Class Action Lawsuit Filed Against Virginia Department of Education and Fairfax County School Board; Alleges Civil Rights Violation of Students Who Have Special Needs

September 22, 2023: Article first published. January 25, 2023: Article republished and updated to include amended complaint filed January 20, 2023.

September 21, 2022, a federal class action lawsuit was filed against the Virginia Department of Education (VDOE) and Fairfax County School Board (FCSB), for violations of the rights of students under the U.S. Constitution and the Individuals with Disabilities Act (IDEA). The Civil Rights Clinic of Georgetown Law School, the law firm of Susman Godfrey, LLP (each working pro bono), and Merritt Law, PLLC, collaborated to develop and file the case.

According to the complaint, plaintiffs allege that the Virginia due process hearing officers are not impartial, but in fact, have the worst ruling record of any major state in the entire country with respect to parents who have brought claims under the IDEA.

The complaint states that the parents of D.C., the disabled child at the center of this lawsuit, experienced injustice firsthand in Virginia’s due process hearing system. Upon learning that their hearing officer had never ruled in favor of the parents in her entire 20 years as a hearing officer, the parents filed Freedom of Information Act (FOIA) requests. The data provided in the FOIA responses paint a portrait of a due process hearing system that is biased toward school districts.

For example, data included in the initial filing indicates that between 2010 and July 2021, 847 cases were filed in Virginia and only 13 ruled in favor of parents. That number decreases in Northern Virginia, indicating a greater favoring of schools over parents, with 395 cases filed during the same period and just three resulting in a ruling in favor of parents.

According to the plaintiff’s representatives, “In the past 20 years, parents in Virginia have won less than 2% of almost 1,400 due process cases brought under the IDEA—far below the 30 percent national average for parental success in IDEA cases.”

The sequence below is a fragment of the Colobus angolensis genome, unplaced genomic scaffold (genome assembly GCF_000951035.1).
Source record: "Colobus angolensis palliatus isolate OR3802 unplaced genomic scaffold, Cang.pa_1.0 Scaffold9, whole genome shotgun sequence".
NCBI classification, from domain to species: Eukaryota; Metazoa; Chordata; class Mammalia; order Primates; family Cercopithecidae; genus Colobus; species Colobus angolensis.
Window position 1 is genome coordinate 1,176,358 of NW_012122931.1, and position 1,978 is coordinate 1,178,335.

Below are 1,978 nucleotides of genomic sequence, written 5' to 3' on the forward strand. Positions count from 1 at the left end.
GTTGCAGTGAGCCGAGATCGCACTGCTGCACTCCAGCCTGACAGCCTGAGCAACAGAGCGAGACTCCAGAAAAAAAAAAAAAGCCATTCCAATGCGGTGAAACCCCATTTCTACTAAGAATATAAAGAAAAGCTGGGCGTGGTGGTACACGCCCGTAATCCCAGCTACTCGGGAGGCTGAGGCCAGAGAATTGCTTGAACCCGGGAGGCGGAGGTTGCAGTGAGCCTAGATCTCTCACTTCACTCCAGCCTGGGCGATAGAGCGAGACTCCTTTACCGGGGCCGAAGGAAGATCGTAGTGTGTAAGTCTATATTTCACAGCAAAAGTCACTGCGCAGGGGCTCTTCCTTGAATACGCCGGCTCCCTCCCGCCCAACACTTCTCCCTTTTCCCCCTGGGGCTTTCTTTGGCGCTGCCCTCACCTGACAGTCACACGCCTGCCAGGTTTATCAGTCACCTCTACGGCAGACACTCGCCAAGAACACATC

“We investigated the VDOE and brought this case for two basic reasons,” said Trevor Chaplick, D.C.’s father. “First, we want to shine a light on and reveal the deeply troubling ruling record of Virginia hearing officers against parents of disabled children in IDEA due process cases. We believe this is a scandal that has existed for at least twenty years. Second, we hope to make a difference for the disabled community through legal reform. We feel fortunate to be supported by a gifted legal team dedicated to these objectives. The parents of disabled and special needs children deserve a better fate from the Virginia public school system.”

“Children with disabilities and their families deserve ‘a life like yours,'” said Georgetown Civil Rights Clinic’s Director Aderson Francois. “This lawsuit is the first step in making sure that the Commonwealth of Virginia provides these children with an education that meets their needs.”

When asked about the class action lawsuit last night, during a speaking event at South County High School, FCPS Superintendent Michelle Reid declined to address a question about the case and said it was something for counsel to address.

More information can be found in the complaint (see document below) and via the nonprofit Hear Our Voices, Inc., which was created by Chaplick.

Click on image below to view document in full.

2 comments on “Class Action Lawsuit Filed Against Virginia Department of Education and Fairfax County School Board; Alleges Civil Rights Violation of Students Who Have Special Needs

  1. I reported my concerns several years ago to the Dept of Education. They dismissed my concerns and said my nephew was receiving services appropriate to meet his academic needs. But if this is true tell me how a school official in another school zone equates he is in High School but is more on a 3rd grade level!! And it took him being out of RPS zone for the truth to be told. I am furious!!

    1. It is sad hearing about children being harmed – and especially about the high school students who are on their way to being graduated out of the system without their needs being met. There’s a lot of discussion about meeting the needs of elementary-aged students in the wake of COVID, but not enough about what should be done to help the older students who were failed by the system prior and during COVID, who will never receive the help they need.

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